Q: What are the key considerations for Scotland on the negotiating table, and what would be the best Brexit outcome for Scotland?
A few months before the Independence Referendum, the then First Minister Alex Salmond said that if a Yes result prevailed then the leaders of all the Scottish parliamentary parties would be invited to become part of the negotiating team. The idea was that in the aftermath of such a huge decision, bringing people of different views together would be important.
Two years on from the EU referendum there is little sign of that kind of cooperation in Westminster, where major negotiations appear to take place in the hours before key votes in the rooms around the Chamber or even on the benches of the House of Commons during debates only involving squabbling Tory MPs. That is no way to advance a policy programme that is more uncertain and possibly far-reaching than an independent Scotland would have been.
Brexit will have the most profound impact on us all, creating the biggest constitutional, economic and political change in our lifetimes.
In the fog of the Westminster bubble it is easy to forget that this really matters. I recently opened a conference at the University of St Andrews on the fight against TB. Not only does that programme receive European funding and cooperation with other EU universities, but it also relies on freedom of movement to draw in some of the best academics from the EU. That is critical in such a competitive world.
I benefitted from freedom of movement and Erasmus, and I now find myself in a position of responsibility as a legislator, fearful of leaving future generations with fewer opportunities than I enjoyed. That is not right.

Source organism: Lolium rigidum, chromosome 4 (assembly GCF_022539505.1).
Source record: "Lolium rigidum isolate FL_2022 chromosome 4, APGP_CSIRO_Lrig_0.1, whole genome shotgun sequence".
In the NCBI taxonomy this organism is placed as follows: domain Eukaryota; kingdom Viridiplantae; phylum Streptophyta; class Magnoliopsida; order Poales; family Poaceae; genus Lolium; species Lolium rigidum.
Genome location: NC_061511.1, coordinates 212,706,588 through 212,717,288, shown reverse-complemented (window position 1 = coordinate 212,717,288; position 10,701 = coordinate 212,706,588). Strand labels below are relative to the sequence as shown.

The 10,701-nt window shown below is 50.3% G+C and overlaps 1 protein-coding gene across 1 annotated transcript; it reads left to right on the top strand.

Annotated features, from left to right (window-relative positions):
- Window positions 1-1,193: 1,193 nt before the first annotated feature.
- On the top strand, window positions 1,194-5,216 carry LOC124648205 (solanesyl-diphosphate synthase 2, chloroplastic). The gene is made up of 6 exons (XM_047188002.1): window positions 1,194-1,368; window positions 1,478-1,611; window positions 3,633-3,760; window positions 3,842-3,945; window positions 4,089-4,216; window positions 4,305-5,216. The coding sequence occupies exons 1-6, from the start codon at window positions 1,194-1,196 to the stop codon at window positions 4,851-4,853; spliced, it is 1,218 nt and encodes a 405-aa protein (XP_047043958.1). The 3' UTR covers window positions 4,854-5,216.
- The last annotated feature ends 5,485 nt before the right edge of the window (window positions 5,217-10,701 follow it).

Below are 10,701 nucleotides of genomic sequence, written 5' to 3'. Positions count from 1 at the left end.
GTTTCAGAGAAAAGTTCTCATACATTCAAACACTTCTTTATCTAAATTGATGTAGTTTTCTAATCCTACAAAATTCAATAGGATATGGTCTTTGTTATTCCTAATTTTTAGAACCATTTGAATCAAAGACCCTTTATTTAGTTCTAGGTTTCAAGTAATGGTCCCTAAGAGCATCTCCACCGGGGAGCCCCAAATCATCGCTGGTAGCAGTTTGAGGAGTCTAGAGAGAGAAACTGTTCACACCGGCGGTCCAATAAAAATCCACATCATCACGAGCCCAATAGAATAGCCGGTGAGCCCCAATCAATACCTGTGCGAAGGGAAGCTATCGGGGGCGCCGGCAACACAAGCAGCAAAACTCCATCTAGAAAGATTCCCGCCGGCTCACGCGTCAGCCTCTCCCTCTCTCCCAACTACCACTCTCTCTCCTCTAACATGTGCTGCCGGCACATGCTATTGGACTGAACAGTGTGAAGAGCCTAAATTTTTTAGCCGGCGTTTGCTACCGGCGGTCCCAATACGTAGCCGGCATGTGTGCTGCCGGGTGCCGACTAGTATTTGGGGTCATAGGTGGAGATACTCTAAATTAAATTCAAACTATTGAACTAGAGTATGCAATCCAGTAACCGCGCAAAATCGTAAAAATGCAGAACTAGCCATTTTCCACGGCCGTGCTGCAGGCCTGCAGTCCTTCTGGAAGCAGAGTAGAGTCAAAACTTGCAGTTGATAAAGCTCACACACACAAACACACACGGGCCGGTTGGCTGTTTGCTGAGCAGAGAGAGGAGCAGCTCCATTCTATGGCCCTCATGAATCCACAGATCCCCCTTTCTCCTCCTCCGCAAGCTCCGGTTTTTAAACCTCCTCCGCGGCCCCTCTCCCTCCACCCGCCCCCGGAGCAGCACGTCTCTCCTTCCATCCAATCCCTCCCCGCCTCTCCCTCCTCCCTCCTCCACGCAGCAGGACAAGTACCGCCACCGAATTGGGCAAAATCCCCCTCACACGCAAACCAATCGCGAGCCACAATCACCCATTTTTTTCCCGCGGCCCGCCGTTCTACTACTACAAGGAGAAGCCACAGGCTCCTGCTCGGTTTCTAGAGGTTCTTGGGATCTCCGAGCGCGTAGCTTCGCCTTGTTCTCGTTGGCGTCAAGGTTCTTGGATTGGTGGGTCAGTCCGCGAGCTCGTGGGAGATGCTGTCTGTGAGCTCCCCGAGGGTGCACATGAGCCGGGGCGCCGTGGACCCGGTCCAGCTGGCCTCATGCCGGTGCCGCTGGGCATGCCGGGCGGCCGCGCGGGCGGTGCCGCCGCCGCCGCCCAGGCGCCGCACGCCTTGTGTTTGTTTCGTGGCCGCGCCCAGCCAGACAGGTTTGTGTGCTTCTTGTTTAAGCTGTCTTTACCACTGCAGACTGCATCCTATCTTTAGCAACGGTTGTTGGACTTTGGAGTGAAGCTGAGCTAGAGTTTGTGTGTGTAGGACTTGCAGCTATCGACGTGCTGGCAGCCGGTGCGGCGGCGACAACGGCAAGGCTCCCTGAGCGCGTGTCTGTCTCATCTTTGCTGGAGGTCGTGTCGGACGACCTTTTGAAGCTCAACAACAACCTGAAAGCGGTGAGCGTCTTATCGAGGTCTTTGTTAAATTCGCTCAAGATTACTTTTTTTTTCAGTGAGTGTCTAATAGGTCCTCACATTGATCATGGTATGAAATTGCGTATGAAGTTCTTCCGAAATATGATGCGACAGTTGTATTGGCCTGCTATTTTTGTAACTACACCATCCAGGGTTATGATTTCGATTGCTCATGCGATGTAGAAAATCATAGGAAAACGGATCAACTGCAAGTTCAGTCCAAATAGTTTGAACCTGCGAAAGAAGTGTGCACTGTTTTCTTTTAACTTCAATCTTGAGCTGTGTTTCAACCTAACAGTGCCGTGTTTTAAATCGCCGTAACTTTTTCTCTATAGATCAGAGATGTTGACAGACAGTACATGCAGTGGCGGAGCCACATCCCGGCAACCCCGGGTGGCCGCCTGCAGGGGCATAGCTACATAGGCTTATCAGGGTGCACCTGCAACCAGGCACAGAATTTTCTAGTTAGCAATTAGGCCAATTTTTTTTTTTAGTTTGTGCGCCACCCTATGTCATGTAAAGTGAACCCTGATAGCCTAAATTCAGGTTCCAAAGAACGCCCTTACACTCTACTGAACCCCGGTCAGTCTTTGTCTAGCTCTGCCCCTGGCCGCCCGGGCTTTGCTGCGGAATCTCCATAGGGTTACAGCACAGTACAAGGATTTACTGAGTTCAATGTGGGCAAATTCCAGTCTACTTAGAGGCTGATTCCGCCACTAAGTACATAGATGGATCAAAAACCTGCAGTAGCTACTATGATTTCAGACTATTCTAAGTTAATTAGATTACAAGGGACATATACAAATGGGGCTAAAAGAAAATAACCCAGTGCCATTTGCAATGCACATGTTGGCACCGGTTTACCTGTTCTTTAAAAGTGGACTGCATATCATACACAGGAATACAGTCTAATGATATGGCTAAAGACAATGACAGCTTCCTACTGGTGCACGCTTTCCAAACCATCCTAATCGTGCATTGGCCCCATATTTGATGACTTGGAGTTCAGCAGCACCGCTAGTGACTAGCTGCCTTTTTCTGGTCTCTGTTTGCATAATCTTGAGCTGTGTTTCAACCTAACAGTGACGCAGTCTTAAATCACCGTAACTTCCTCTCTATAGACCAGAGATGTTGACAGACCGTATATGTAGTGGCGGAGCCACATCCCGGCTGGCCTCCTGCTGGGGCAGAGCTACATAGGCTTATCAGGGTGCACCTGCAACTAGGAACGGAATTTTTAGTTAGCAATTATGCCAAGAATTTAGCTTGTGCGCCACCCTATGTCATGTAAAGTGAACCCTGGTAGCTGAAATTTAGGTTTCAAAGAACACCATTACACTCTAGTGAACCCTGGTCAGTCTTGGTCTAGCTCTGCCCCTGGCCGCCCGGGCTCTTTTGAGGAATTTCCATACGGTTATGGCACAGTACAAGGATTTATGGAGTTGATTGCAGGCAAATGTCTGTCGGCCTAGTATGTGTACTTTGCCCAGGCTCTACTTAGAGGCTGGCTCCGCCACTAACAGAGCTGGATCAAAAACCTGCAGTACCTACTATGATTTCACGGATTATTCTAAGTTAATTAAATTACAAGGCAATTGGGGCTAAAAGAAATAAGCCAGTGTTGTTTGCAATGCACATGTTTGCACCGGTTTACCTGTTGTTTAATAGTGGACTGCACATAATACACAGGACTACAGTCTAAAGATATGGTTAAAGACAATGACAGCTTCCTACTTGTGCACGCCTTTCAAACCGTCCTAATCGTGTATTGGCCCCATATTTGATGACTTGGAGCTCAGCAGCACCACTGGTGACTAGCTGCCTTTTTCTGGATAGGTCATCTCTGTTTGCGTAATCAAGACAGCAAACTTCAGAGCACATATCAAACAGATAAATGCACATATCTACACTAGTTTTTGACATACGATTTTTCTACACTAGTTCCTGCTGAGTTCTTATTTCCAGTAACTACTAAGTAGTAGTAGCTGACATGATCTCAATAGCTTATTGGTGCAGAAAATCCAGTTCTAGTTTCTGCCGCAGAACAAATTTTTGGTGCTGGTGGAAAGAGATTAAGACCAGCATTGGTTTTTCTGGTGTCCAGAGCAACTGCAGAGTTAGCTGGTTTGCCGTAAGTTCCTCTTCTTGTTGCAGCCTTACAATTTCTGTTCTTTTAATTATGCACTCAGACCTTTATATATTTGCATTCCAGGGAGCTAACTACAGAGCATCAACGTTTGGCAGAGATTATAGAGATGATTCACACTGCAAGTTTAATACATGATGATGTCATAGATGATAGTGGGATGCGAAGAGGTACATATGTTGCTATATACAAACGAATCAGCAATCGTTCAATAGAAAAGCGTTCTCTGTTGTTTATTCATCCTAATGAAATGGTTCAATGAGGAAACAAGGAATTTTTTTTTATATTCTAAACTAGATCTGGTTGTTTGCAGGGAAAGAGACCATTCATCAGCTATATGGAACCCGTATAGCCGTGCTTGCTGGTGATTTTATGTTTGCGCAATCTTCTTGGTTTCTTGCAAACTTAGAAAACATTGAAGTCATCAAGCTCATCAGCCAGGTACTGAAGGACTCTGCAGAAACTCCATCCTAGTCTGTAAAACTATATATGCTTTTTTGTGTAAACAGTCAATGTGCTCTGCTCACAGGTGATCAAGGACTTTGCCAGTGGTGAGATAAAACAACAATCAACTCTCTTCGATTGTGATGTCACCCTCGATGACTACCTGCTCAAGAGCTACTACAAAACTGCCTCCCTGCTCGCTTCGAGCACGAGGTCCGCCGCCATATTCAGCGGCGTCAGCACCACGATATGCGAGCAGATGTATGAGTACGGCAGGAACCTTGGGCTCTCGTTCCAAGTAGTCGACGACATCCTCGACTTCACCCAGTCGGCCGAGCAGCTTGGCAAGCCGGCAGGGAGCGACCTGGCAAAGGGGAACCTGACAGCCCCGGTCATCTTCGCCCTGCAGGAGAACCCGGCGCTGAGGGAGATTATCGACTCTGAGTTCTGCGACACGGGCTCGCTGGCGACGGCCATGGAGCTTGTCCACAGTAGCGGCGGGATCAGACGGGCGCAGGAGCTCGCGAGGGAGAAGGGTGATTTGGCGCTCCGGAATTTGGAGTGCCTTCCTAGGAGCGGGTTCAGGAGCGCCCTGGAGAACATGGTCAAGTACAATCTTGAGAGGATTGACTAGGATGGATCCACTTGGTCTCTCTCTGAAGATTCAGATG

Beyond that, the government’s own analysis shows that each and every part of the UK will be worse off as a result of its plans. Reflect on that for a moment: the government of the day is pursuing a policy it knows will hit jobs, the economy and public services.
The crisis is beyond a political one, and no amount of kicking endless cans along the road will solve that. The only way forward is to seek a multi-party and cross-administration solution. Back in December 2016 the Scottish government suggested a compromise, whereby the UK stays in the Single Market and Customs Union. This compromise would have respected the UK wide decision whilst acknowledging the closeness of the vote, and the fact that Scotland, as one of the sovereign nations in this United Kingdom, and Northern Ireland, with a peace process deeply embedded in its EU membership, had voted to remain.
That compromise is a good place to start; it is the least worst option economically according to the UK government. As someone who would wish to remain part of the EU, that is not my preferred solution but it is the nature of compromise.
The government has made little progress on Brexit over the past two years. It is not entirely Mrs May’s fault given the gross irresponsibility of the Brexiteers for failing to set out what they meant by leaving the EU. Those who got us into this mess don’t seem to have any solutions. Maybe it is time for some grown-up discussion where we must all make some difficult choices.
In this series, Spotlight asks senior representatives from the three main Scottish parties the same question about negotiations.